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January 2024

On Town resolutions

The editors of the Williams Record asked if I would write an OpEd about last week's Williamstown Select Board meeting, the resolution for a ceasefire in Gaza that was brought to that meeting, and the views of the community I serve on that resolution. Here's a taste of what I wrote:

...Before writing any kind of resolution that aims to speak for the whole Town, I think we need to listen to one another. One of the difficulties in doing so is that we’re often operating with different facts. Not because of disinformation, though there’s plenty of that, but because news from Al Jazeera will be different from news from Ha’aretz, which is different from your Tumblr feed. It can be painful to hear someone who views the conflict through a different lens and is getting their information from a different set of sources, but it’s valuable to learn how to hold multiple truths. 

As a Rabbi, I’m committed to the proposition that all of the Jews who live here belong in Jewish community, no matter what path forward we think is the best way to reach a just and lasting peace. This goal requires us to look for places where we can make common cause instead of focusing on the places where we can’t. It’s not always easy, but I think it’s vital...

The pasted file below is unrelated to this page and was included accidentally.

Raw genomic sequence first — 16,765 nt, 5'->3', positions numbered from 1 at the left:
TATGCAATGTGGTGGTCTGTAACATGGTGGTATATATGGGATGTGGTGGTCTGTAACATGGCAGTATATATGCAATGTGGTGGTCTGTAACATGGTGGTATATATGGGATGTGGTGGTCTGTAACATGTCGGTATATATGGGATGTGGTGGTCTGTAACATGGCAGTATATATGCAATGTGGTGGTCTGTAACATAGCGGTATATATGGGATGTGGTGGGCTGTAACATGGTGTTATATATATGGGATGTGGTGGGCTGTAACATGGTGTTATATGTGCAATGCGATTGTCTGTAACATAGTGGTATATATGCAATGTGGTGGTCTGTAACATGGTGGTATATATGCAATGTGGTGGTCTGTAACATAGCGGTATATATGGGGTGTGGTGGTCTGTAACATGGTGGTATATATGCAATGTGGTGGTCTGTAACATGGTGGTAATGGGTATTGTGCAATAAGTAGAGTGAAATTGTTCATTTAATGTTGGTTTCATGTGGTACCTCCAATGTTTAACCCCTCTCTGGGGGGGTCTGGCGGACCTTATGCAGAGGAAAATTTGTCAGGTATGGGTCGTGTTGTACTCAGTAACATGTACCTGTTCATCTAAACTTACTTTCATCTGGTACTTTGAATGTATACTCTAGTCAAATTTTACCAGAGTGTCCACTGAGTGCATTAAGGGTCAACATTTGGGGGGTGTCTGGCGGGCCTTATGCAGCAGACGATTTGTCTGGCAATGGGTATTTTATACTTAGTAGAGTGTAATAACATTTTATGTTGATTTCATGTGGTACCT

Read the whole piece here: Creating a resolution that speaks for more of our Town.


Community Means: Terumah 5784 / 2024

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God spoke to Moses, saying: Tell the Israelite people to bring Me gifts;
you shall accept gifts for Me from every person whose heart is so moved.
And these are the gifts that you shall accept from them: gold, silver, and copper;
blue, purple, and crimson yarns, fine linen, goats’ hair;
tanned ram skins, dolphin skins, and acacia wood;
oil for lighting, spices for the anointing oil and for the aromatic incense;
lapis lazuli and other stones for setting, for the ephod and for the breastpiece.
And let them make Me a sanctuary that I may dwell among them. (Ex. 25:1-8)

In this week’s parsha, Terumah, we bring gifts. Everyone brings something different, and everyone has something to bring. Maybe that’s what makes what we build together a mikdash, a holy place. In English, a sanctuary: a sacred space of protection and care. When we co-create safety, then God can dwell among us or within us. (And as always, if the “G-word” doesn’t work for you, substitute something that does: meaning, justice, compassion, hope.)